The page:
Like many seven-year-old boys, Alexis Leblanc loves playing soccer with his older brother and watching funny videos on YouTube.
He is also quite unique. Alexis was born with Treacher-Collins Syndrome, a rare genetic disorder that affects the bones, jaws, skin and muscles of the face. His small jaw didn't allow his airway to properly develop. His nutrition comes from a feeding tube and he communicates with sign language.
Alexis doesn't go to the beach because a few drops of water in his breathing device could kill him. His parents have to keep an eye on him every second of the day and night in case his device gets blocked with a build up of mucus. When it does, he panics silently.
If no one is watching, he could die within minutes.
Two weeks after Alexis was born, his parents were given two options: Continue with years of complex surgeries or provide Alexis with palliative care and let him slip away.
"It was the worst night of our life," says Leblanc.
"The first question we had is 'Can he be happy in his life?' and they smiled at us and got a big book of pictures with other kids who had his condition and we saw them happy and we decided to just go ahead and raise him so he can be happy. That's enough for us."
Since then, Alexis has undergone six surgeries, many of them lasting several hours, and his parents have had to face a series of difficult decisions. But deciding to opt for a complex, rare and potentially painful surgery with a 50 per cent chance of success has been the most difficult so far.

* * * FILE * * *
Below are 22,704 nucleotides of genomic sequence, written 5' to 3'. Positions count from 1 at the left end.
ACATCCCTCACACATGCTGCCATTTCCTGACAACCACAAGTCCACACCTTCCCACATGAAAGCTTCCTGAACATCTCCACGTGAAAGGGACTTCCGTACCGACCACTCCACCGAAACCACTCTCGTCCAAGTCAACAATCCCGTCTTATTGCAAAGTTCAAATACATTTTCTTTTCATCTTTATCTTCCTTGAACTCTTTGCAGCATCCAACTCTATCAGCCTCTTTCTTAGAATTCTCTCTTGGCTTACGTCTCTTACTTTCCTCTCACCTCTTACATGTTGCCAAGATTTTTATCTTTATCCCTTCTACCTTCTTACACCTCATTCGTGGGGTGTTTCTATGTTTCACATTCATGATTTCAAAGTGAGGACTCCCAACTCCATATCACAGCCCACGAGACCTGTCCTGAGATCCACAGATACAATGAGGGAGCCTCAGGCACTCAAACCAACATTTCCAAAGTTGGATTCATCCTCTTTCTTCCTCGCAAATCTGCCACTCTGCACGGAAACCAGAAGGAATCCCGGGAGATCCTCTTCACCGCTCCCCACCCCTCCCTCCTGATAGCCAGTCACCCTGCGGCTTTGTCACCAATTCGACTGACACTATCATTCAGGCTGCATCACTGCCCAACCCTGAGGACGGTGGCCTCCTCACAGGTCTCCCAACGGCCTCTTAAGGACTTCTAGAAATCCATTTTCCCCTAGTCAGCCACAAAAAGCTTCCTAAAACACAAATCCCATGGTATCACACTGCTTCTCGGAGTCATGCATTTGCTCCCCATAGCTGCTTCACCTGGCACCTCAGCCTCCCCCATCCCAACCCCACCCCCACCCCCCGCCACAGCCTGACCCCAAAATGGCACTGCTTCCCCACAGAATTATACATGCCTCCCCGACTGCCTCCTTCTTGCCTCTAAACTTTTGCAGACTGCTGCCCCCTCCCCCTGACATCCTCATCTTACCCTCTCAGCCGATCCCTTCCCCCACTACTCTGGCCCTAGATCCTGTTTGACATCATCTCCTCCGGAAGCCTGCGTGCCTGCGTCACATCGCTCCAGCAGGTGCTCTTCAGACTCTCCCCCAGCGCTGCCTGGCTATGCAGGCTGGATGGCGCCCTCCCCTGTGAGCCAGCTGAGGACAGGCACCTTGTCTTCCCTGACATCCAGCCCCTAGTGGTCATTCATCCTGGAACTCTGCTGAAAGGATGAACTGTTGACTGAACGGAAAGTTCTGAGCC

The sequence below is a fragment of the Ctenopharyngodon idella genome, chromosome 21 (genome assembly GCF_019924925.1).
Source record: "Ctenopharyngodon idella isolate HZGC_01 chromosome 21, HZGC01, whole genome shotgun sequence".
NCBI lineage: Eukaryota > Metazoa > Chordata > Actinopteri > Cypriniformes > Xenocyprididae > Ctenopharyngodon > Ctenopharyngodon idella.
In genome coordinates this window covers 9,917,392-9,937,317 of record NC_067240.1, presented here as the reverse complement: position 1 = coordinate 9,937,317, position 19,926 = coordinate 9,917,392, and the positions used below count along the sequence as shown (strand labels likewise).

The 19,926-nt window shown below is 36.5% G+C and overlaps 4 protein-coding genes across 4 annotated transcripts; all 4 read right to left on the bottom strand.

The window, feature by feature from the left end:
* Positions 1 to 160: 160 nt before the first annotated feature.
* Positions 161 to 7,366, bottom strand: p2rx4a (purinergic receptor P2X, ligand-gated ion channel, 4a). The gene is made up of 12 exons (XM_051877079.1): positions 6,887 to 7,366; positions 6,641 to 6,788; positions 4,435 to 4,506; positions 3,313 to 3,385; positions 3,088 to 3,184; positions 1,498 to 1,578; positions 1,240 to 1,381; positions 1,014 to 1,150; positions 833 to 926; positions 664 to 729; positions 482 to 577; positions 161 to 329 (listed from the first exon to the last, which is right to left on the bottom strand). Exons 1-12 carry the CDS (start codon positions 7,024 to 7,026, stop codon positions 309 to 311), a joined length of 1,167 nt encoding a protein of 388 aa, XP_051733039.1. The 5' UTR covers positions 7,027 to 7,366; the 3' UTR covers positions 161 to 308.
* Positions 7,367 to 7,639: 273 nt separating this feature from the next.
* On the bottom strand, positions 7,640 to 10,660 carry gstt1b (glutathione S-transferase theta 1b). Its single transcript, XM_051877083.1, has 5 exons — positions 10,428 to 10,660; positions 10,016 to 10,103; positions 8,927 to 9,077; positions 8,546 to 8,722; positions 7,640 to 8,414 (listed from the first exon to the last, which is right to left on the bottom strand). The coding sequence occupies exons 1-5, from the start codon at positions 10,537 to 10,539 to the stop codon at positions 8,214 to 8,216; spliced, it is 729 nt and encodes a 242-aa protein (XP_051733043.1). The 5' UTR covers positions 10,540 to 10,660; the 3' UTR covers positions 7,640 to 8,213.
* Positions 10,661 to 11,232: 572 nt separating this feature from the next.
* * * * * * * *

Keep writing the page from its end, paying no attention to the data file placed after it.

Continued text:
"We're extremely proud of him. Everything he went through, he did it like a champion," says Leblanc.
"When we look at other kids, they cry for a little boo-boo. He falls and gets hurt and he doesn't cry at all," says Legault.
Dr. Mirko Gilardino, plastic surgeon and the director of the H.B. Williams Craniofacial and Cleft Surgery Unit at the Montreal Children's Hospital, performed the surgery on Alexis. He cut Alexis's jawbone on both sides and implanted a device that will gradually separate the bones, propelling new bone to form in the space between.
The goal is to elongate Alexis's jaw to the point where there is space to create an airway.
"You cut the bone and you leave it alone for five days and the body starts to heal the bone. If you wait just the right amount of time, the body deposits bone there. So you're not only repairing bone, you're adding new bone and stretching the soft tissue around it," says Gilardino.
Gilardino says he understands the process can be tough on the family — first to watch their child undergo a major surgery, and then to twist a screw that's coming out of their head every day afterwards.
"It's always a little scary for the family to turn a screw that's coming out of their child's face. But once they get used to it, they love it. They're participating in their child's care," he says.
The doctor says his team does its best to ensure Alexis is not in pain.
The cuts he made in the surgery are precisely mapped out using software and a biomedical engineer. Gilardino says the process means less time in the operating room and a greater chance of success.
Alexis's family has reason to be hopeful. Gilardino has already performed a similar operation on another young boy from Quebec and that child is now breathing without the help of a tracheotomy. Still, Legault says she's trying not to hang all of her hopes on the process.
"I call Gilardino 'miracle doctor' because we know he did some miracles before. There's a part of me that's happy it will change everything in our life. But there's another part of me that's like 'Wow, it's 50/50.'"